Medindia

X

Study Seeks Volunteers to Measure Safety of Treatment 'Boost' for Patients with Oropharyngeal Cancer

Friday, July 23, 2010 Cancer News J E 4
Advertisement

GREAT NECK, N.Y., July 23 /PRNewswire-USNewswire/ -- The North Shore-LIJ Health System Department of Radiation Medicine announced today it is seeking patients with cancer of the oropharynx (back of the mouth) to participate in a Phase I clinical trial.

Subjects must be newly diagnosed and not have undergone any previous treatment. Further, their cancer must be unassociated with the human papilloma virus (HPV-negative), or, if it is HPV-positive, they must be current or former pack-a-day smokers for at least 10 years.

Patients with HPV-negative oropharyngeal cancer are not cured as frequently by standard radiation therapy (IMRT) as are patients with the HPV-positive type, according to David Schwartz, MD, vice chair of radiation medicine at the North Shore-LIJ Health System and the study's principal investigator. The hypothesis of the study is that standard radiation therapy followed by a "boost" of image-guided stereotactic radiosurgery (SRS) will achieve a better cure rate for these two groups of patients.

Patients who volunteer to participate in the study are first screened to determine whether they are eligible, after which they provide their informed consent. Treatment can then begin--six weeks of standard radiation, possibly in combination with chemotherapy, depending on the stage of the cancer. Research nurse Sara Parise, RN, BSN, coordinates the patients' treatment.

And now on to the "boost" of SRS, which is what the study is all about. A Phase I trial establishes the safety of a treatment, and so the first group of patients receives a moderate dose of SRS, only 8Gy (Gy stands for gray, a unit of energy absorbed from ionizing radiation). This is a rigorous treatment, comparable to standard doses. All Phase I trials begin with a dose of the experimental treatment that is believed to be safe, followed by very careful monitoring of the patients' reactions. If the dose of 8Gy6 is well tolerated, the next group of patients will get a dose 2Gy higher, and again the side effects will be carefully monitored. The maximum dose will be 18Gy.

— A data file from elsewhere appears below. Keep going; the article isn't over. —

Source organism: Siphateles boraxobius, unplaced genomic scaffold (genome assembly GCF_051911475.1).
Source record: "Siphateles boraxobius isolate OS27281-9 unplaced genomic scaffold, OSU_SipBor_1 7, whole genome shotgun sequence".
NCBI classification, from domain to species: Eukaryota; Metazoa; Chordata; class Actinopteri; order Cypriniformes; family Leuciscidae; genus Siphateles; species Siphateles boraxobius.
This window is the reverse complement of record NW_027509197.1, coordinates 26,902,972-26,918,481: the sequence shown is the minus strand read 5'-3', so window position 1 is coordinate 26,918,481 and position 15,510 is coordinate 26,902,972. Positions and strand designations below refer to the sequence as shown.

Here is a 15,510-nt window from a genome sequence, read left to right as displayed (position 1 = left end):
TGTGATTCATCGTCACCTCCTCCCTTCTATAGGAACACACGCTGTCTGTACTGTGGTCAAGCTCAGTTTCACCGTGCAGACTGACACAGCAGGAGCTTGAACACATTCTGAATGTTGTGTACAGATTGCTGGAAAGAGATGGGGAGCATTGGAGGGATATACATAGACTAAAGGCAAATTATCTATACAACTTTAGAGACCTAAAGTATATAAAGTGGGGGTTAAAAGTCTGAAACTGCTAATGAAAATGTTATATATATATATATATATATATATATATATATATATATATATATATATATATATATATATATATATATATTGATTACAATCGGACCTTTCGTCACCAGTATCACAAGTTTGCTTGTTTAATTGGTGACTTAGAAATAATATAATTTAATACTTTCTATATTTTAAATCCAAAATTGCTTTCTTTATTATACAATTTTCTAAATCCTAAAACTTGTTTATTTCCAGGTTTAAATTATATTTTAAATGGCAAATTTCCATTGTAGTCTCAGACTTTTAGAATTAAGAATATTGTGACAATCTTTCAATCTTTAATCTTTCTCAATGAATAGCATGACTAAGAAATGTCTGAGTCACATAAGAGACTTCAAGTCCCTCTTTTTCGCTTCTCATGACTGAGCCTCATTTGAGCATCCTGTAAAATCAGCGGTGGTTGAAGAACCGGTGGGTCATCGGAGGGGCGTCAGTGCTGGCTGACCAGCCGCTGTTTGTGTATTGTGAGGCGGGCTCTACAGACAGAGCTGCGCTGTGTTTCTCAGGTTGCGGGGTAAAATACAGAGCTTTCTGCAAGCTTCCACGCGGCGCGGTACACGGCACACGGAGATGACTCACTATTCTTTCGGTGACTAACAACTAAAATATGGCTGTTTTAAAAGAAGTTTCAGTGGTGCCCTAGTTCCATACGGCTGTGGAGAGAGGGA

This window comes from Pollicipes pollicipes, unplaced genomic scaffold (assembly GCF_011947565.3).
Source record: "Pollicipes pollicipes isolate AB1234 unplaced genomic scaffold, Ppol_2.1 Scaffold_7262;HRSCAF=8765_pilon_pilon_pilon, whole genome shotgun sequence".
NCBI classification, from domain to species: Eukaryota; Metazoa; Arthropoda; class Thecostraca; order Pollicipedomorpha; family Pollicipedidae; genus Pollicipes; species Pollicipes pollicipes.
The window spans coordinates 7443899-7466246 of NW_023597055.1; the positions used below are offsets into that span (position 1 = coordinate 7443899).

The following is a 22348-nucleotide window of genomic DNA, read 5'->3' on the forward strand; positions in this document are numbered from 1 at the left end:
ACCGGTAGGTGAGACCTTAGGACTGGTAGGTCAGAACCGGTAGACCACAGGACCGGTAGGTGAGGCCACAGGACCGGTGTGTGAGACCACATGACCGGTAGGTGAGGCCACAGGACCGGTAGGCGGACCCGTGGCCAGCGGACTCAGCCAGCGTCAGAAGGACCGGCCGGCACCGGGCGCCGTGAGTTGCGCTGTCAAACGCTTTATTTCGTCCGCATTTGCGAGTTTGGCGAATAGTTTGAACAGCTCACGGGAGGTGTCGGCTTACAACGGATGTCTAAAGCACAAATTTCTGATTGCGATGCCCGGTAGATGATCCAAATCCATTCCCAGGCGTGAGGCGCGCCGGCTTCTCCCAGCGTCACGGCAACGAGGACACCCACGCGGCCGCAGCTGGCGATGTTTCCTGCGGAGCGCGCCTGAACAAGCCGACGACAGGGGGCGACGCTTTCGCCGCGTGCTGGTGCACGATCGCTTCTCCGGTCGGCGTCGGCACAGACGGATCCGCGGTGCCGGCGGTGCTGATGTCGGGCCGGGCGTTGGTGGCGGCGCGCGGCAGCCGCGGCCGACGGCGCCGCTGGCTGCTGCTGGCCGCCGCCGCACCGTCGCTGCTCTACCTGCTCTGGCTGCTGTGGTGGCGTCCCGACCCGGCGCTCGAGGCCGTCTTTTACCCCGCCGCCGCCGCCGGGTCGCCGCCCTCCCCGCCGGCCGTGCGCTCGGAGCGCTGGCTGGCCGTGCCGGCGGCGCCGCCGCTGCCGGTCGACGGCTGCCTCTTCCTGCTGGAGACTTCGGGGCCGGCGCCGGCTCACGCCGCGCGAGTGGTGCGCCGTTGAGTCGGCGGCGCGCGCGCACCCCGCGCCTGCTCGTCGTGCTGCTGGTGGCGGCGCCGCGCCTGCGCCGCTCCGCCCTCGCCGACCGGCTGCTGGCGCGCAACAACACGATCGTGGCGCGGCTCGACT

"This trial is one of the very first attempts to increase cure rates for the large number of patients with HPV-unassociated oropharyngeal cancer," Dr. Schwartz stated. "SRS is a safe, highly sophisticated technique that has generated much interest for its ability to overcome resistance of tumors to radiation. We are pleased that the North Shore-LIJ Health System has the technology and the expertise to offer this trial before any other center in the metropolitan area or anywhere in the country. Our hope is that it serves as a stepping stone for expanded use of SRS as part of standard treatment for people who face this illness."

To see if you are eligible to participate in the study or to find out more, call Ms. Parise at 718-470-7190, extension 66773.

This news release was issued on behalf of Newswise(TM).  For more information, visit http://www.newswise.com.

SOURCE North Shore-Long Island Jewish Health System

Advertisement


Advertisement

You May Also Like

Advertisement
View All

Post your Comments

Comments should be on the topic and should not be abusive. The editorial team reserves the right to review and moderate the comments posted on the site.
User Avatar
* Your comment can be maximum of 2500 characters
I agree to the terms and conditions
s
CUTCO Becomes a Half-Million Dollar Donor for Go R...
S
Health Plan of Michigan Honors 19 Top Health Care ...